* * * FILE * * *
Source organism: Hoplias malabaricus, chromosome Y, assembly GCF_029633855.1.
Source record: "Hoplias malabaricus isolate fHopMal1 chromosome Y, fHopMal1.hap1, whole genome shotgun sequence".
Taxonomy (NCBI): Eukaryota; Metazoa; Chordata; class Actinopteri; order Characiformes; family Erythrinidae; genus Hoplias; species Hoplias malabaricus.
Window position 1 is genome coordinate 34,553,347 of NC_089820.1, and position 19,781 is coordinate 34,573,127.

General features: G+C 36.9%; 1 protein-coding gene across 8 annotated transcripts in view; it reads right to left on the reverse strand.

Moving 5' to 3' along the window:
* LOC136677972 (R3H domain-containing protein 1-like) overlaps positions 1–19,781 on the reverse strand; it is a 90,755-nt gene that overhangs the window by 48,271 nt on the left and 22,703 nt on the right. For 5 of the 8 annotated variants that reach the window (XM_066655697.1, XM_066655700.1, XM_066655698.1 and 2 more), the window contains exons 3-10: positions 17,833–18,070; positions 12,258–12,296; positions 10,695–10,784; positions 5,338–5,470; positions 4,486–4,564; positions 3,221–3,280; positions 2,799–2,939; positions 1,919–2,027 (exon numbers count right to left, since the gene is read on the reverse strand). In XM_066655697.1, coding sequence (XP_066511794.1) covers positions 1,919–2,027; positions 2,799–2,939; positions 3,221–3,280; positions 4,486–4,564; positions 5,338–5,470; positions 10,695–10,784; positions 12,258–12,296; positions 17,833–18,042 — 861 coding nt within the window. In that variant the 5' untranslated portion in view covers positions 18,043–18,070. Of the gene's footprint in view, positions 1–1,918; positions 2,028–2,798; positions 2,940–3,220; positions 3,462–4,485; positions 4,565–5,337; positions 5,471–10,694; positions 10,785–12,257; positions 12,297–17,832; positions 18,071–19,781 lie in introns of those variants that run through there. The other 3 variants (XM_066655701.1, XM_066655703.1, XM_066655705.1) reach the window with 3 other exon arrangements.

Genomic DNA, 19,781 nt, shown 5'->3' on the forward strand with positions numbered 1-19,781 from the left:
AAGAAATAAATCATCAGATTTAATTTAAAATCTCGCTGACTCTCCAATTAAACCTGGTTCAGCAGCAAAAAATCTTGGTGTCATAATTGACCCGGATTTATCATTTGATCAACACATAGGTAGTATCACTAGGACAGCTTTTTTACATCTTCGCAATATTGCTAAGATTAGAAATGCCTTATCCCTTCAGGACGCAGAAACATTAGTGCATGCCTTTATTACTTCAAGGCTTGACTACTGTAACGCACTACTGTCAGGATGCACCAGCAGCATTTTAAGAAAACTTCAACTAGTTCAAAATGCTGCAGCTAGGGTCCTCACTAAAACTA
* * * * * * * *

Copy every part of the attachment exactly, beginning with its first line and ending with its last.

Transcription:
Source organism: Hoplias malabaricus, chromosome Y, assembly GCF_029633855.1.
Source record: "Hoplias malabaricus isolate fHopMal1 chromosome Y, fHopMal1.hap1, whole genome shotgun sequence".
Taxonomy (NCBI): Eukaryota; Metazoa; Chordata; class Actinopteri; order Characiformes; family Erythrinidae; genus Hoplias; species Hoplias malabaricus.
Window position 1 is genome coordinate 34,553,347 of NC_089820.1, and position 19,781 is coordinate 34,573,127.

General features: G+C 36.9%; 1 protein-coding gene across 8 annotated transcripts in view; it reads right to left on the reverse strand.

Moving 5' to 3' along the window:
* LOC136677972 (R3H domain-containing protein 1-like) overlaps positions 1–19,781 on the reverse strand; it is a 90,755-nt gene that overhangs the window by 48,271 nt on the left and 22,703 nt on the right. For 5 of the 8 annotated variants that reach the window (XM_066655697.1, XM_066655700.1, XM_066655698.1 and 2 more), the window contains exons 3-10: positions 17,833–18,070; positions 12,258–12,296; positions 10,695–10,784; positions 5,338–5,470; positions 4,486–4,564; positions 3,221–3,280; positions 2,799–2,939; positions 1,919–2,027 (exon numbers count right to left, since the gene is read on the reverse strand). In XM_066655697.1, coding sequence (XP_066511794.1) covers positions 1,919–2,027; positions 2,799–2,939; positions 3,221–3,280; positions 4,486–4,564; positions 5,338–5,470; positions 10,695–10,784; positions 12,258–12,296; positions 17,833–18,042 — 861 coding nt within the window. In that variant the 5' untranslated portion in view covers positions 18,043–18,070. Of the gene's footprint in view, positions 1–1,918; positions 2,028–2,798; positions 2,940–3,220; positions 3,462–4,485; positions 4,565–5,337; positions 5,471–10,694; positions 10,785–12,257; positions 12,297–17,832; positions 18,071–19,781 lie in introns of those variants that run through there. The other 3 variants (XM_066655701.1, XM_066655703.1, XM_066655705.1) reach the window with 3 other exon arrangements.

Genomic DNA, 19,781 nt, shown 5'->3' on the forward strand with positions numbered 1-19,781 from the left:
AAGAAATAAATCATCAGATTTAATTTAAAATCTCGCTGACTCTCCAATTAAACCTGGTTCAGCAGCAAAAAATCTTGGTGTCATAATTGACCCGGATTTATCATTTGATCAACACATAGGTAGTATCACTAGGACAGCTTTTTTACATCTTCGCAATATTGCTAAGATTAGAAATGCCTTATCCCTTCAGGACGCAGAAACATTAGTGCATGCCTTTATTACTTCAAGGCTTGACTACTGTAACGCACTACTGTCAGGATGCACCAGCAGCATTTTAAGAAAACTTCAACTAGTTCAAAATGCTGCAGCTAGGGTCCTCACTAAAACTA